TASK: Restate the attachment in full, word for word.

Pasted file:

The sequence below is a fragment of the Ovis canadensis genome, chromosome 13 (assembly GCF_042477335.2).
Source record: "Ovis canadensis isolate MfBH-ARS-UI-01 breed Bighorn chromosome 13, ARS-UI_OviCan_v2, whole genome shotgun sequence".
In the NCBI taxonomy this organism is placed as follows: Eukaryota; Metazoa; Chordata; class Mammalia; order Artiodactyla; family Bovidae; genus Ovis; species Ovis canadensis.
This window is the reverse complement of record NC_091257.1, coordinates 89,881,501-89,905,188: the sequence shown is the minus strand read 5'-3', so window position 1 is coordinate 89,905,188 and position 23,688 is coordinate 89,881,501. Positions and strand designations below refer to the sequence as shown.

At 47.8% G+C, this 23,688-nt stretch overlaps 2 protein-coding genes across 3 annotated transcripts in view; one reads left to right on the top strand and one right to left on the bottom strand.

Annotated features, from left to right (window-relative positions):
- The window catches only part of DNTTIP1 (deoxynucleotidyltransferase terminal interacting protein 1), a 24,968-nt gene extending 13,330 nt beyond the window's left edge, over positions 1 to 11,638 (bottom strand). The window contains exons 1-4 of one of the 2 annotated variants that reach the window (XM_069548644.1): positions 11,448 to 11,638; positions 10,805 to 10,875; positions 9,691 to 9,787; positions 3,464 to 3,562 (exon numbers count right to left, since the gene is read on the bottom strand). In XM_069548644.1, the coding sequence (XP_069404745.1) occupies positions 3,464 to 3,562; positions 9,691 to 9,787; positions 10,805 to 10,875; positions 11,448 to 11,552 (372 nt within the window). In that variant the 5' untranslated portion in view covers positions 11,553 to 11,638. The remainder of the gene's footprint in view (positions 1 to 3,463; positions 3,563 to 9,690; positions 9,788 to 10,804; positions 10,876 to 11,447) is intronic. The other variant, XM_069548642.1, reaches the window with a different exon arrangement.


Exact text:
The sequence below is a fragment of the Ovis canadensis genome, chromosome 13 (assembly GCF_042477335.2).
Source record: "Ovis canadensis isolate MfBH-ARS-UI-01 breed Bighorn chromosome 13, ARS-UI_OviCan_v2, whole genome shotgun sequence".
In the NCBI taxonomy this organism is placed as follows: Eukaryota; Metazoa; Chordata; class Mammalia; order Artiodactyla; family Bovidae; genus Ovis; species Ovis canadensis.
This window is the reverse complement of record NC_091257.1, coordinates 89,881,501-89,905,188: the sequence shown is the minus strand read 5'-3', so window position 1 is coordinate 89,905,188 and position 23,688 is coordinate 89,881,501. Positions and strand designations below refer to the sequence as shown.

At 47.8% G+C, this 23,688-nt stretch overlaps 2 protein-coding genes across 3 annotated transcripts in view; one reads left to right on the top strand and one right to left on the bottom strand.

Annotated features, from left to right (window-relative positions):
- The window catches only part of DNTTIP1 (deoxynucleotidyltransferase terminal interacting protein 1), a 24,968-nt gene extending 13,330 nt beyond the window's left edge, over positions 1 to 11,638 (bottom strand). The window contains exons 1-4 of one of the 2 annotated variants that reach the window (XM_069548644.1): positions 11,448 to 11,638; positions 10,805 to 10,875; positions 9,691 to 9,787; positions 3,464 to 3,562 (exon numbers count right to left, since the gene is read on the bottom strand). In XM_069548644.1, the coding sequence (XP_069404745.1) occupies positions 3,464 to 3,562; positions 9,691 to 9,787; positions 10,805 to 10,875; positions 11,448 to 11,552 (372 nt within the window). In that variant the 5' untranslated portion in view covers positions 11,553 to 11,638. The remainder of the gene's footprint in view (positions 1 to 3,463; positions 3,563 to 9,690; positions 9,788 to 10,804; positions 10,876 to 11,447) is intronic. The other variant, XM_069548642.1, reaches the window with a different exon arrangement.